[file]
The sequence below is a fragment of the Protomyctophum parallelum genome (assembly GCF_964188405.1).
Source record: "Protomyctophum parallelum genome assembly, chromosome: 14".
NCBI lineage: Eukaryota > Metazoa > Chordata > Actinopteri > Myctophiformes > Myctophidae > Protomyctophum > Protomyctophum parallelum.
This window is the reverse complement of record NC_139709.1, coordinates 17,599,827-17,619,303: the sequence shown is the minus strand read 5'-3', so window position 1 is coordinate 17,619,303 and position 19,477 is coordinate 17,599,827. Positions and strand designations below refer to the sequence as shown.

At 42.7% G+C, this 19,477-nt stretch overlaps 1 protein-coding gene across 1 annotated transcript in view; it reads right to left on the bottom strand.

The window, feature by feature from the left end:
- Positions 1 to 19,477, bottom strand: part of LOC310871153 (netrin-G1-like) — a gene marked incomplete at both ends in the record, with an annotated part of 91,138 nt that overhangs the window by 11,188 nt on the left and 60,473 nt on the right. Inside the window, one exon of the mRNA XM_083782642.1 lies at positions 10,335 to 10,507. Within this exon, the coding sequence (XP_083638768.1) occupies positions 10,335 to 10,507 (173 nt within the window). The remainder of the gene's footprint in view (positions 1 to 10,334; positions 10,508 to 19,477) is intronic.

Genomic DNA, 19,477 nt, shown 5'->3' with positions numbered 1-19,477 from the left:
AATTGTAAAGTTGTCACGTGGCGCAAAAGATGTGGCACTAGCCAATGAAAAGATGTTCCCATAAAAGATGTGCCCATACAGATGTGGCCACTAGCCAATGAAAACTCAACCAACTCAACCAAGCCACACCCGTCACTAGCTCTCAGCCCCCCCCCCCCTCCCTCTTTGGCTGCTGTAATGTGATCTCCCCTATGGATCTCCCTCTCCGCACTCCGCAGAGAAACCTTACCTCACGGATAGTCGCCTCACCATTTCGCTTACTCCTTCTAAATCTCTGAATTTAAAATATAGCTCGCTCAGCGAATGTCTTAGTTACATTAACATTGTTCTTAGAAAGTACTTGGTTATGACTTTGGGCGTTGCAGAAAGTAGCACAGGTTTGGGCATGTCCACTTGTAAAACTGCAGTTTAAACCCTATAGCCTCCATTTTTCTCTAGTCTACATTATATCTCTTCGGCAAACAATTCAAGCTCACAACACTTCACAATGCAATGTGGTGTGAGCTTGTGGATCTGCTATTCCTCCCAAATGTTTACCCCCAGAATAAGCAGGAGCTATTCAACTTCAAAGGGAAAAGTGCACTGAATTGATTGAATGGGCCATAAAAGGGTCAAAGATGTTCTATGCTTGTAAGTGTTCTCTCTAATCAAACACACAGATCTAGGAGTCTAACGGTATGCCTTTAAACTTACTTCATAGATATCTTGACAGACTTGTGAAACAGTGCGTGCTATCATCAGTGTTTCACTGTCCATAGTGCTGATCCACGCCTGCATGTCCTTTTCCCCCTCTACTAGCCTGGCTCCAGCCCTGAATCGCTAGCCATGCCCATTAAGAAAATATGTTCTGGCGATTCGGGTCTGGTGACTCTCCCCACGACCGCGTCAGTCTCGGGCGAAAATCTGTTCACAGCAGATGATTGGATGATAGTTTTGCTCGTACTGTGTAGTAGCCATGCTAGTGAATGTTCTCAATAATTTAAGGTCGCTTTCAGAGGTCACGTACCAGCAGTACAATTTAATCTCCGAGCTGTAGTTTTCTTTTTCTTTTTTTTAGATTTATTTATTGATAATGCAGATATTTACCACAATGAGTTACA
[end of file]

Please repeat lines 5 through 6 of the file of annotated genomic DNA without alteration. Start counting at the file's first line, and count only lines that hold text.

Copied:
At 42.7% G+C, this 19,477-nt stretch overlaps 1 protein-coding gene across 1 annotated transcript in view; it reads right to left on the bottom strand.

The window, feature by feature from the left end: